Are we more resilient than we think?
Back in the spring of 2020, experts warned to prepare for an inevitable mental health crisis that was coming as a result of the pandemic. No age group was immune to the psychological risks that were at hand, as many articles pointed out the different disruptions to daily life that would impact everyone from school aged children to adulthood. Additionally, the uncertainty surrounding the pandemic (no clear end date, financial instability, etc.) was a recipe for anxiety.
There is no doubt that the coronavirus pandemic has caused a lot of grief and pain, with millions losing their lives to the virus. However, over a year after the very first shutdown in March of 2020, the data is not supporting what many experts and researchers in the field predicted and were afraid of.
Why might this be? If all the pieces of the pandemic were suggesting a mass mental health crisis, what prevented so many from developing psychological symptoms? One possibility is that it is too early to see the impact this has had on our mental health, however researchers are not convinced.
Anxiety, depression, even rates of suicide began to fall below average numbers by summer of 2020, and the mental health crisis that was being warned about seemed to be nonexistent. It is possible that as a society, we are more resilient than we think. What makes someone resilient, and how were we able to protect ourselves from negative psychological side effects from COVID-19?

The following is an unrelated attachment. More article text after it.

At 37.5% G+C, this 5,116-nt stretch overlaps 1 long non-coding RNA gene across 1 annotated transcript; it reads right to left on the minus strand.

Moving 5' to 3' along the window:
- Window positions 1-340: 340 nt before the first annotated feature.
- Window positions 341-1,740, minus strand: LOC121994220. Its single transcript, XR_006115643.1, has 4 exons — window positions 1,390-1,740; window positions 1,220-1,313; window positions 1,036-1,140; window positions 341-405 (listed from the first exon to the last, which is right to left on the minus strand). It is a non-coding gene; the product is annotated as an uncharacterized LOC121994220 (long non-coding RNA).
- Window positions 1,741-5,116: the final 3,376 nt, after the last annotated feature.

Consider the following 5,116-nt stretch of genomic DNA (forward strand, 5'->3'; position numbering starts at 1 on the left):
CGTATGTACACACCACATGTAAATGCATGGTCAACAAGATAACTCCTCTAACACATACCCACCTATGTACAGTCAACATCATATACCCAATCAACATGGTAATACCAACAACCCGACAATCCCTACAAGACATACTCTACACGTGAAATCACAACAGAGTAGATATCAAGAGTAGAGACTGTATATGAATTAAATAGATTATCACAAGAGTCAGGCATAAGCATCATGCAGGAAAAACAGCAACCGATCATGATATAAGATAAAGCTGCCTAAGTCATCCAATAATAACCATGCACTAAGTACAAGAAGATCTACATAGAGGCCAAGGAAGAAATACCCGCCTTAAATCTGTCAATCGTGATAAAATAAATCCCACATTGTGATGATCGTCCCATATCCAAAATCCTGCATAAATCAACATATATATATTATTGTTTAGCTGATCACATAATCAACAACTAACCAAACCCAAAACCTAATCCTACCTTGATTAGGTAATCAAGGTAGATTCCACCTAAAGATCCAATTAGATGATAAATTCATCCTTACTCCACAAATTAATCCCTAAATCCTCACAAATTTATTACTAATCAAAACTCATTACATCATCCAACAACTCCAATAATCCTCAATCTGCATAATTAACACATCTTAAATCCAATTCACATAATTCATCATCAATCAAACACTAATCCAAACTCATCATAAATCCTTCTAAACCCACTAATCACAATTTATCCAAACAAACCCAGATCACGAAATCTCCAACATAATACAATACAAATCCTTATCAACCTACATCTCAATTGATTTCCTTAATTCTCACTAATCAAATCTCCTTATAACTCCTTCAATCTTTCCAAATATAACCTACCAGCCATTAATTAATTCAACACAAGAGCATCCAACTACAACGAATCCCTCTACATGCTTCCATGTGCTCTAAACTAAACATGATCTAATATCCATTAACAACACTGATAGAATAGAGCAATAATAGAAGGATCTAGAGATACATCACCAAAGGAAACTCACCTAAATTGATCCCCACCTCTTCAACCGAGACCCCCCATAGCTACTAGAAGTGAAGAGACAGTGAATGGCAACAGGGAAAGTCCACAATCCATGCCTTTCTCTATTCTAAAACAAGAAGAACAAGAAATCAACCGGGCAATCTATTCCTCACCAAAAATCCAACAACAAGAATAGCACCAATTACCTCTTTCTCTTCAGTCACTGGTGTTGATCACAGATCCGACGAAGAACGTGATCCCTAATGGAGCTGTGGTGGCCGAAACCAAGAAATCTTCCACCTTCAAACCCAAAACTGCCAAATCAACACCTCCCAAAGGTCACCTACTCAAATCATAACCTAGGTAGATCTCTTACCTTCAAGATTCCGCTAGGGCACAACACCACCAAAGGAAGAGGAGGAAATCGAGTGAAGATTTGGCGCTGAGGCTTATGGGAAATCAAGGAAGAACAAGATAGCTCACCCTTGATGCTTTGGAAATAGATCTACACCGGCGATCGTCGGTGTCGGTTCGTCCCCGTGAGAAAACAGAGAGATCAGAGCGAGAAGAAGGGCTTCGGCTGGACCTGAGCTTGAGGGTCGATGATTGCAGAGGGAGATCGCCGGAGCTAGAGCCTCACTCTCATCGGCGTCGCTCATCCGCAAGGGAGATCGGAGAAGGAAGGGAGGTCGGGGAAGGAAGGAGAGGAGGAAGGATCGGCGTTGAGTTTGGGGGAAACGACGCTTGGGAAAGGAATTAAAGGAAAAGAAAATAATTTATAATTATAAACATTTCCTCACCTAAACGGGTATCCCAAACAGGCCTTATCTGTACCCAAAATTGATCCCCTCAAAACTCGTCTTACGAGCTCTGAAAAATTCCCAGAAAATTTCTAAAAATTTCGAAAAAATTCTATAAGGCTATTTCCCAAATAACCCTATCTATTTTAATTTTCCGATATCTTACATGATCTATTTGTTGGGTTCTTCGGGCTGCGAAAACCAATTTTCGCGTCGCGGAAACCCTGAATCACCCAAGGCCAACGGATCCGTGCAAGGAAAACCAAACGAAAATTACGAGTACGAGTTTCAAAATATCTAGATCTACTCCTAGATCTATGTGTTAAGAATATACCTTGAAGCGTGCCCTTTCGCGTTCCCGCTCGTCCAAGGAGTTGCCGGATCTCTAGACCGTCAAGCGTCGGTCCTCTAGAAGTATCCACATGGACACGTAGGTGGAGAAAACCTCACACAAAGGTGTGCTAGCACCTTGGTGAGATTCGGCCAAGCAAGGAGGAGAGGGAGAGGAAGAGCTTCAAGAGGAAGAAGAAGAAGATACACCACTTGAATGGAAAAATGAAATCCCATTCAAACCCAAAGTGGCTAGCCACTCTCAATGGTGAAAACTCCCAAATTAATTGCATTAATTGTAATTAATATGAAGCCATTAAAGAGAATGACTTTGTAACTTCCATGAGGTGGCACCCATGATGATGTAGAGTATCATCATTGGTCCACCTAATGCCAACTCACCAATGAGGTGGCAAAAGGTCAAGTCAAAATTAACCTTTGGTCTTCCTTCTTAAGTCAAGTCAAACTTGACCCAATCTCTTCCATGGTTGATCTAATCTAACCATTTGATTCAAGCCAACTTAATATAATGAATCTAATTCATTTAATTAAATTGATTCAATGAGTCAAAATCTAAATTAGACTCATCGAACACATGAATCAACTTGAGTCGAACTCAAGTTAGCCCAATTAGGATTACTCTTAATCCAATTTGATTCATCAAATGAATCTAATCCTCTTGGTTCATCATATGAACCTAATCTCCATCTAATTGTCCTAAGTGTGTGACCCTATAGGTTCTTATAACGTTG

From what we know about resilience, and because of how new this information is, we can only speculate on what it was that made the majority of people so resilient. However, there are several aspects of resilience that remain consistent in most of the literature.
- Social relationships
- While the pandemic caused disruptions in our social lives unlike we have ever experienced before, people all over the world gained a deeper appreciation for their loved ones. In light of not being able to physically see each other, we became more grateful to have special relationships in our life, and found new ways to connect with each other.
- Having social connections is one of the most important aspects of resiliency. When we have someone to count on when we are going through stressful times, we are less likely to experience negative psychological side effects in the long-term. It is possible that even while we were socially distant, we still leaned on each other for support to get through the pandemic.
- Many individuals were forced to slow down and reflect on their life. Stepping away from the fast paced life that so many of us were used to living forced us to look around and what we had. Many saw that they in fact had a great life, with family and friends that loved them. We were forced to step away and slow down, and take a look at what we had right in front of us. Usual luxuries such as traveling stopped and even shopping slowed down.
Written by Jaclyn Gordon